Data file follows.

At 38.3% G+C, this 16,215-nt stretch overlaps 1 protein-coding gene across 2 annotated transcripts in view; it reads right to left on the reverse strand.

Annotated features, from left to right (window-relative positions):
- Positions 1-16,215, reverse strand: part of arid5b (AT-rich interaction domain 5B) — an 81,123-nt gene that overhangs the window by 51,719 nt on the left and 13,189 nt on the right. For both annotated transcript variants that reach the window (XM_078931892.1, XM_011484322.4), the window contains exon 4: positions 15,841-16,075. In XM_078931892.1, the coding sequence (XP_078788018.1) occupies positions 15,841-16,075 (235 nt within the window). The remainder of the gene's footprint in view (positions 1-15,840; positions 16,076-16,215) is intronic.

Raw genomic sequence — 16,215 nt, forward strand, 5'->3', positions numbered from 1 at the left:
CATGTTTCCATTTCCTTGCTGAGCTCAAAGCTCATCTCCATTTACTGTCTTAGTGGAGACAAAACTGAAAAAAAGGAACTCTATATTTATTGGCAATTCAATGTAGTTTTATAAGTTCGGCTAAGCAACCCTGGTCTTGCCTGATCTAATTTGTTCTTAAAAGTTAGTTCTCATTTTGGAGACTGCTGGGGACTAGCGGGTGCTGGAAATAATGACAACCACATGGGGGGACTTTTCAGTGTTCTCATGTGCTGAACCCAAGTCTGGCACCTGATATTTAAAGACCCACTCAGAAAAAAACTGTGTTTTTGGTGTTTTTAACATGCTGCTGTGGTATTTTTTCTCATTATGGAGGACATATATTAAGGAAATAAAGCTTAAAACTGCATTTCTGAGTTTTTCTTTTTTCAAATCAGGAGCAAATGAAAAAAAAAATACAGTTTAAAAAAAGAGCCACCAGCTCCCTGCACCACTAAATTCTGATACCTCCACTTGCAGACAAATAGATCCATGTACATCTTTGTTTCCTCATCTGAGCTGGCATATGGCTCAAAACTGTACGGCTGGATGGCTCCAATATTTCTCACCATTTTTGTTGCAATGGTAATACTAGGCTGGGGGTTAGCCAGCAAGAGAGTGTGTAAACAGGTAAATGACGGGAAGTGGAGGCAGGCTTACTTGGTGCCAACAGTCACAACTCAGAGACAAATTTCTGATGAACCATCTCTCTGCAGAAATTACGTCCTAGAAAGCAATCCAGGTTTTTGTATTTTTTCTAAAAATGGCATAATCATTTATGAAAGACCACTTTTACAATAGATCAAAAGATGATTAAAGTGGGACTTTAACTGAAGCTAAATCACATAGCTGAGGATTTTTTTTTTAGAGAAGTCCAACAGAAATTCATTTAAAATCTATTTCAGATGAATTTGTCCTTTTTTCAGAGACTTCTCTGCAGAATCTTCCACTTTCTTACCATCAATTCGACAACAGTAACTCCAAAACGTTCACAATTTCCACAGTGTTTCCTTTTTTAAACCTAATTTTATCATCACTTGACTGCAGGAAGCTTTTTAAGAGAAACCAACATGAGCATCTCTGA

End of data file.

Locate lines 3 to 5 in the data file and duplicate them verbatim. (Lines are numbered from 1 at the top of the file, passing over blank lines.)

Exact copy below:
- Positions 1-16,215, reverse strand: part of arid5b (AT-rich interaction domain 5B) — an 81,123-nt gene that overhangs the window by 51,719 nt on the left and 13,189 nt on the right. For both annotated transcript variants that reach the window (XM_078931892.1, XM_011484322.4), the window contains exon 4: positions 15,841-16,075. In XM_078931892.1, the coding sequence (XP_078788018.1) occupies positions 15,841-16,075 (235 nt within the window). The remainder of the gene's footprint in view (positions 1-15,840; positions 16,076-16,215) is intronic.

Raw genomic sequence — 16,215 nt, forward strand, 5'->3', positions numbered from 1 at the left:
CATGTTTCCATTTCCTTGCTGAGCTCAAAGCTCATCTCCATTTACTGTCTTAGTGGAGACAAAACTGAAAAAAAGGAACTCTATATTTATTGGCAATTCAATGTAGTTTTATAAGTTCGGCTAAGCAACCCTGGTCTTGCCTGATCTAATTTGTTCTTAAAAGTTAGTTCTCATTTTGGAGACTGCTGGGGACTAGCGGGTGCTGGAAATAATGACAACCACATGGGGGGACTTTTCAGTGTTCTCATGTGCTGAACCCAAGTCTGGCACCTGATATTTAAAGACCCACTCAGAAAAAAACTGTGTTTTTGGTGTTTTTAACATGCTGCTGTGGTATTTTTTCTCATTATGGAGGACATATATTAAGGAAATAAAGCTTAAAACTGCATTTCTGAGTTTTTCTTTTTTCAAATCAGGAGCAAATGAAAAAAAAAATACAGTTTAAAAAAAGAGCCACCAGCTCCCTGCACCACTAAATTCTGATACCTCCACTTGCAGACAAATAGATCCATGTACATCTTTGTTTCCTCATCTGAGCTGGCATATGGCTCAAAACTGTACGGCTGGATGGCTCCAATATTTCTCACCATTTTTGTTGCAATGGTAATACTAGGCTGGGGGTTAGCCAGCAAGAGAGTGTGTAAACAGGTAAATGACGGGAAGTGGAGGCAGGCTTACTTGGTGCCAACAGTCACAACTCAGAGACAAATTTCTGATGAACCATCTCTCTGCAGAAATTACGTCCTAGAAAGCAATCCAGGTTTTTGTATTTTTTCTAAAAATGGCATAATCATTTATGAAAGACCACTTTTACAATAGATCAAAAGATGATTAAAGTGGGACTTTAACTGAAGCTAAATCACATAGCTGAGGATTTTTTTTTTAGAGAAGTCCAACAGAAATTCATTTAAAATCTATTTCAGATGAATTTGTCCTTTTTTCAGAGACTTCTCTGCAGAATCTTCCACTTTCTTACCATCAATTCGACAACAGTAACTCCAAAACGTTCACAATTTCCACAGTGTTTCCTTTTTTAAACCTAATTTTATCATCACTTGACTGCAGGAAGCTTTTTAAGAGAAACCAACATGAGCATCTCTGA